As soon as my OB walked into the operating room, he loudly announced, “She is an OB too!” And, in an instant, the cat was out of the bag. No longer could I be anonymous. 

A Life Lived in Spite of Everything


I was called to the NICU to see a baby who had just born with hydrocephalus. The CT scan showed he had Dandy-Walker syndrome. His teenage parents were told he would be severely handicapped, so they refused permission for a shunt and wanted him to die. The NICU staff was horrified and asked me (the neurologist), "They can't really do that, can they?" I said no they can't, and immediately called the hospital lawyer. She brought a judge into the NICU who agreed, obtained legal custody and assigned guardianship to a local advocacy agency. The new guardian authorized the shunt which worked well. The boy was discharged into foster care and eventually adopted.

But then it got really interesting. Yes, he had Dandy-Walker syndrome and hydrocephalus, but he was developing normally!

Chief Complaint: Not Always What You Assume

 
If I did not ask, I would have assumed regaining muscle control was the "chief complaint" of the young man I was caring for during my brain injury elective. He was an active college student up until a few months ago when a tragic accident left him wheelchair-bound and dependent on nursing staff for even the smallest of tasks. 
 
The first time we met, he introduced himself to me through a laminated copy of the alphabet. Spelling out his name took some time, due to the severe spasticity that still engulfed his musculoskeletal system, but it was his only means of communication due to the loss of control of his vocal cords. 
 
"I am here to join your care team," I had told him. "I want to help you work on facing your biggest problem right now. Can you tell me what that is?"

The Warrior

When I first met my future sister-in-law—I was fifteen, she was seventeen—I assumed that her life was perfect. She was pretty, perky and popular—everything I was not. She was dating my brother, a medical school student, while I had never been on a date. I just knew her life would be a fairy tale with a happily-ever-after ending.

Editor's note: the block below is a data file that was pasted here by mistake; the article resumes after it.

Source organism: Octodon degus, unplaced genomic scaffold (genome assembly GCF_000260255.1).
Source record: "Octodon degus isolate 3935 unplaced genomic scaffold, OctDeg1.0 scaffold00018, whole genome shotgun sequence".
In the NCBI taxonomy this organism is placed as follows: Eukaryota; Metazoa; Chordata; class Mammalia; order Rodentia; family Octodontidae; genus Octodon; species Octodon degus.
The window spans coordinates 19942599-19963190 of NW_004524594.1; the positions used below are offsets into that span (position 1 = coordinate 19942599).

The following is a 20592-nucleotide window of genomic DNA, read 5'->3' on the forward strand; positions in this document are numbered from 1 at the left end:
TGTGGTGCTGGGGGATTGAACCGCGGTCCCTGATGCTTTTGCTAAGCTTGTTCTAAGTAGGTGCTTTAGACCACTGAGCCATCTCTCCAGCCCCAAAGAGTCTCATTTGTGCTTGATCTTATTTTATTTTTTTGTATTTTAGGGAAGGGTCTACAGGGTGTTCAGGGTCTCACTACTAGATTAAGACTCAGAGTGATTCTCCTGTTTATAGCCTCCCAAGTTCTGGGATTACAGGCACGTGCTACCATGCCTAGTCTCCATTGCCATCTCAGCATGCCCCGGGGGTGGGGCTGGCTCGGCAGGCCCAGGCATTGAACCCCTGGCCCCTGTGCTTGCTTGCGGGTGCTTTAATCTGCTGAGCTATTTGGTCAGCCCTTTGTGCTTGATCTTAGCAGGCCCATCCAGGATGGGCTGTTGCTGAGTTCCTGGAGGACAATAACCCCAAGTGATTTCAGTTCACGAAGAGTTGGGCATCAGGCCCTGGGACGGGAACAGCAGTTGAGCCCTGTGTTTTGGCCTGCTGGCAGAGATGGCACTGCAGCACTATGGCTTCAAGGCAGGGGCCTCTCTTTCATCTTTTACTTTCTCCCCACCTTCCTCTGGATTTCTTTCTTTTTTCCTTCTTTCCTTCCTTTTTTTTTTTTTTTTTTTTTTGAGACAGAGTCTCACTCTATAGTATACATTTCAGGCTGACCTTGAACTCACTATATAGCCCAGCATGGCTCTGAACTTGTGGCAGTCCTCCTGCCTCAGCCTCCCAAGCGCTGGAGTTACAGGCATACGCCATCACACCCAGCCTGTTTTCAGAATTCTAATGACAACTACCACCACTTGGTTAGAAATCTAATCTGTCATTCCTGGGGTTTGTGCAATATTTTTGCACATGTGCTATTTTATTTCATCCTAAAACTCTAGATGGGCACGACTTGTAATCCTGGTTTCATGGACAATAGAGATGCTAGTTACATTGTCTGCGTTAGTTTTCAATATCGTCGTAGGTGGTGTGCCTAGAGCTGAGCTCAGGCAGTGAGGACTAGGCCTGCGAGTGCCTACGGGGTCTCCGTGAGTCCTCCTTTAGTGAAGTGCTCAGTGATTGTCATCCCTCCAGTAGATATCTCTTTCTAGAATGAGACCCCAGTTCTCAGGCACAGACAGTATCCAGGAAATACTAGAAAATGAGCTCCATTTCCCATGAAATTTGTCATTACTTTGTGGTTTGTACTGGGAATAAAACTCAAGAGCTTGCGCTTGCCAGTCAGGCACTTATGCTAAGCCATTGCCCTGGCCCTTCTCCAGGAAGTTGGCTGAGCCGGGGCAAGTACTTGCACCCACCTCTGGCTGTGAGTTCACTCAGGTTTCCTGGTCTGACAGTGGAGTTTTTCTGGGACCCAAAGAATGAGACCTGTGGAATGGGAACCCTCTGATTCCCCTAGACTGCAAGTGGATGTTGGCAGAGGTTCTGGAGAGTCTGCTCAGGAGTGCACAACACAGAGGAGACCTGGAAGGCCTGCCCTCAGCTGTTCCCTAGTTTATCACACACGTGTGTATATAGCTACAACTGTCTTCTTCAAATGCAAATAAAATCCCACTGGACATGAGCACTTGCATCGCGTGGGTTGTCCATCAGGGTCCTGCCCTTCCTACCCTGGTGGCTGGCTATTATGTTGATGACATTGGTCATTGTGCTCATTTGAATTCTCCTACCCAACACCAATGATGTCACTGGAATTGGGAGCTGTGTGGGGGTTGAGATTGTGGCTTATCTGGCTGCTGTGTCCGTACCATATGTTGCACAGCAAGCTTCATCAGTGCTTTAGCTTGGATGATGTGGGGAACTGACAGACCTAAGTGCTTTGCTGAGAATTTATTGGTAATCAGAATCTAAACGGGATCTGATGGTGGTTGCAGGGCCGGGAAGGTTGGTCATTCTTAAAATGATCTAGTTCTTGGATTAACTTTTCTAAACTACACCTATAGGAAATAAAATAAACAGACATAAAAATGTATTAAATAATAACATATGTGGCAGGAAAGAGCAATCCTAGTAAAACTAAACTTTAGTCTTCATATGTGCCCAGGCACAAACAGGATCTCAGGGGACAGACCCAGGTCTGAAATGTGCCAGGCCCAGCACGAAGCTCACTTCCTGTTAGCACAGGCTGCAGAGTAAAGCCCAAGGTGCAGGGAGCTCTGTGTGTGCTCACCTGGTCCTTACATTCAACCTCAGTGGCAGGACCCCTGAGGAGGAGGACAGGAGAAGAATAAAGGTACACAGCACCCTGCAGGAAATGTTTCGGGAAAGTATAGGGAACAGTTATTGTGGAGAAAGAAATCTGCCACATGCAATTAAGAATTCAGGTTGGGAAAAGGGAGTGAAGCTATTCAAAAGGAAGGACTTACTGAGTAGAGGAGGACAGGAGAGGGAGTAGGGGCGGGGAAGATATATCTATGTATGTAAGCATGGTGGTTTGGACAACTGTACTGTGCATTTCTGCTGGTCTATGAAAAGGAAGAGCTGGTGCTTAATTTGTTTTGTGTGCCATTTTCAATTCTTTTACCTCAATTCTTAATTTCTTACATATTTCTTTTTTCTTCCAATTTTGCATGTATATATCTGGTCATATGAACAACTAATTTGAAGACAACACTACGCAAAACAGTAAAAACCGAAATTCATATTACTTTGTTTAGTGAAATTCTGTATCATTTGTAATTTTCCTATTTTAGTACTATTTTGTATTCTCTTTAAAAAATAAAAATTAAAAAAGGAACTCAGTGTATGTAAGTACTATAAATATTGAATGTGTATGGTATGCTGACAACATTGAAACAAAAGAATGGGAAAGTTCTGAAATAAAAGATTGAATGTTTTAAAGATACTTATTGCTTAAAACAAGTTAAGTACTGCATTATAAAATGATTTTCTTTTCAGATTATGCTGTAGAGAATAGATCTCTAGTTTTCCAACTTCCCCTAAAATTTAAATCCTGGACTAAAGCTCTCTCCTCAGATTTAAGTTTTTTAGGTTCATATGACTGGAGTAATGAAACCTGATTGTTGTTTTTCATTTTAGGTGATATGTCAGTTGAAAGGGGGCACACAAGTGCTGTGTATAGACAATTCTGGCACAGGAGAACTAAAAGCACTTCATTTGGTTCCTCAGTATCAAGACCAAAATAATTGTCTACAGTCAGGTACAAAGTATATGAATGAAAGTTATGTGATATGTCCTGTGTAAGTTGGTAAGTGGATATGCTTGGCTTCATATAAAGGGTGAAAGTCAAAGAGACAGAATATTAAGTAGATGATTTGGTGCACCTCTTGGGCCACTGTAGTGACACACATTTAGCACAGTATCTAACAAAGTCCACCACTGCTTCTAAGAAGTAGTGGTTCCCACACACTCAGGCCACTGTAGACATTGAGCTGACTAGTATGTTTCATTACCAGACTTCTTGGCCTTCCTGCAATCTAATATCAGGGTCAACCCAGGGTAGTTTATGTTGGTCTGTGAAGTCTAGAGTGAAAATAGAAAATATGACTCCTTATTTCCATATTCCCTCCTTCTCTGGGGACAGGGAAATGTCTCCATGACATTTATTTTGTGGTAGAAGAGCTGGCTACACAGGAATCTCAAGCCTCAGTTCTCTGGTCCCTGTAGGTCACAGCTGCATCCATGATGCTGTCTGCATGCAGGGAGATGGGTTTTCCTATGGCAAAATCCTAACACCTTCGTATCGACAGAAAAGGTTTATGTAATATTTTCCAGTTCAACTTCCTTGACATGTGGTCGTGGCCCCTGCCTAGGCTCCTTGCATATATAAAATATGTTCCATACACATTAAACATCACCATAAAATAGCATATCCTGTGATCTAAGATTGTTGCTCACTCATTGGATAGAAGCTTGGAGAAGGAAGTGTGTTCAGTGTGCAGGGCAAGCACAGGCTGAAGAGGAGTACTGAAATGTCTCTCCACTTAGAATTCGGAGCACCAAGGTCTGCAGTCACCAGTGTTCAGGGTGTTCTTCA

To Chemotherapy--Or Not!


I had breast cancer twice. My first time I made an educated choice not to start aromatase inhibitors (AIs). With early stage premenopausal cancer, overall survival rates were the same, on or off AIs. (There is 13% increased chance of reoccurrence off AIs). I chose survival rates and lifestyle. I am very active and wanted to avoid muscle and joint aches, osteoporosis and possible diabetes.  

I felt like I was in Vegas, spinning in Russian Roulette. I chose the wrong number and lost. Two years later, I grew another breast cancer on the same side, in breast tissue remaining after my mastectomy. Now there were two metastases in axillary lymph nodes. My survival rates markedly declined. I had difficult choices to try to improve my odds. 

An Editor's Invitation: Making Assumptions


As a physician, I make assumptions all the time.
 
When a child or teenager presents to me with chest pain, I assume that the pain is not being caused by heart disease--the thing that they or their parent are most worried about.
 
Yes, I do my due diligence to confirm that assumption. But that snap judgment occurs as quickly as the words "chest pain" are out of a youngster's mouth.
 

Reflections on Ageism

As a pre-med student, I volunteered in the emergency department of a local hospital, and I also worked as a personal trainer for MacWheelers, an exercise program for adults with spinal cord injury. Looking back, I now realize how often I made wrong assumptions about elderly patients I cared for. I assumed they were too weak and fragile for simple tasks. As a personal trainer, I was overly restrictive on which equipment they could use and the types of movements they could safely perform.

Corporality

My first memory is of me asking my mother about the man trapped behind the glass of the picture frame that lived amongst the gods in my grandmother’s temple. I learned that he was my grandfather, and that he stopped breathing to go to a better place. I didn’t understand why he didn’t love my grandmother enough to take her along.